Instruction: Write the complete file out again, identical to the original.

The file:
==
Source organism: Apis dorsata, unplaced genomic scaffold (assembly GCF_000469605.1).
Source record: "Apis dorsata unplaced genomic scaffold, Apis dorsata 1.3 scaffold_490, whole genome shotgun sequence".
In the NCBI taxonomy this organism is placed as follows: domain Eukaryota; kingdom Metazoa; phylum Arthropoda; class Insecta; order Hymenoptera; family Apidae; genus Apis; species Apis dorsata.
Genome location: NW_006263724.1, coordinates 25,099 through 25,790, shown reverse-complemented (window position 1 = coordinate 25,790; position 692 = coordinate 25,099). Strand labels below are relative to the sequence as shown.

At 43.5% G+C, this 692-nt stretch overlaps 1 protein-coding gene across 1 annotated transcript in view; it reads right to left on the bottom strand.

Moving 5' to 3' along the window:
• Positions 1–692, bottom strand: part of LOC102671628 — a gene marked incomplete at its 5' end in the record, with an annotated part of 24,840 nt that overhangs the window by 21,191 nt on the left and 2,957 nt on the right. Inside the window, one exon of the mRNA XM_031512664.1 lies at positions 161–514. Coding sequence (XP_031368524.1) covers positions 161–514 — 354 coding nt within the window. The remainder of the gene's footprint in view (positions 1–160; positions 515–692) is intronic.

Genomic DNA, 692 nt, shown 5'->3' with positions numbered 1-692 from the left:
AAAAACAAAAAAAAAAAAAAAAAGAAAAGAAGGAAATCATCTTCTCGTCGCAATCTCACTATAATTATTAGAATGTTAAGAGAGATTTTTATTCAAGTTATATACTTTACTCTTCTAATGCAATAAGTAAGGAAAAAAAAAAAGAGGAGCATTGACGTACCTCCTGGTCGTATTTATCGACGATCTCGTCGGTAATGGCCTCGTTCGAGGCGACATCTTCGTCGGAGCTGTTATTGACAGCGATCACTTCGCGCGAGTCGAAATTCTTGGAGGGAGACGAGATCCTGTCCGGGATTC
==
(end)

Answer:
Source organism: Apis dorsata, unplaced genomic scaffold (assembly GCF_000469605.1).
Source record: "Apis dorsata unplaced genomic scaffold, Apis dorsata 1.3 scaffold_490, whole genome shotgun sequence".
In the NCBI taxonomy this organism is placed as follows: domain Eukaryota; kingdom Metazoa; phylum Arthropoda; class Insecta; order Hymenoptera; family Apidae; genus Apis; species Apis dorsata.
Genome location: NW_006263724.1, coordinates 25,099 through 25,790, shown reverse-complemented (window position 1 = coordinate 25,790; position 692 = coordinate 25,099). Strand labels below are relative to the sequence as shown.

At 43.5% G+C, this 692-nt stretch overlaps 1 protein-coding gene across 1 annotated transcript in view; it reads right to left on the bottom strand.

Moving 5' to 3' along the window:
• Positions 1–692, bottom strand: part of LOC102671628 — a gene marked incomplete at its 5' end in the record, with an annotated part of 24,840 nt that overhangs the window by 21,191 nt on the left and 2,957 nt on the right. Inside the window, one exon of the mRNA XM_031512664.1 lies at positions 161–514. Coding sequence (XP_031368524.1) covers positions 161–514 — 354 coding nt within the window. The remainder of the gene's footprint in view (positions 1–160; positions 515–692) is intronic.

Genomic DNA, 692 nt, shown 5'->3' with positions numbered 1-692 from the left:
AAAAACAAAAAAAAAAAAAAAAAGAAAAGAAGGAAATCATCTTCTCGTCGCAATCTCACTATAATTATTAGAATGTTAAGAGAGATTTTTATTCAAGTTATATACTTTACTCTTCTAATGCAATAAGTAAGGAAAAAAAAAAAGAGGAGCATTGACGTACCTCCTGGTCGTATTTATCGACGATCTCGTCGGTAATGGCCTCGTTCGAGGCGACATCTTCGTCGGAGCTGTTATTGACAGCGATCACTTCGCGCGAGTCGAAATTCTTGGAGGGAGACGAGATCCTGTCCGGGATTC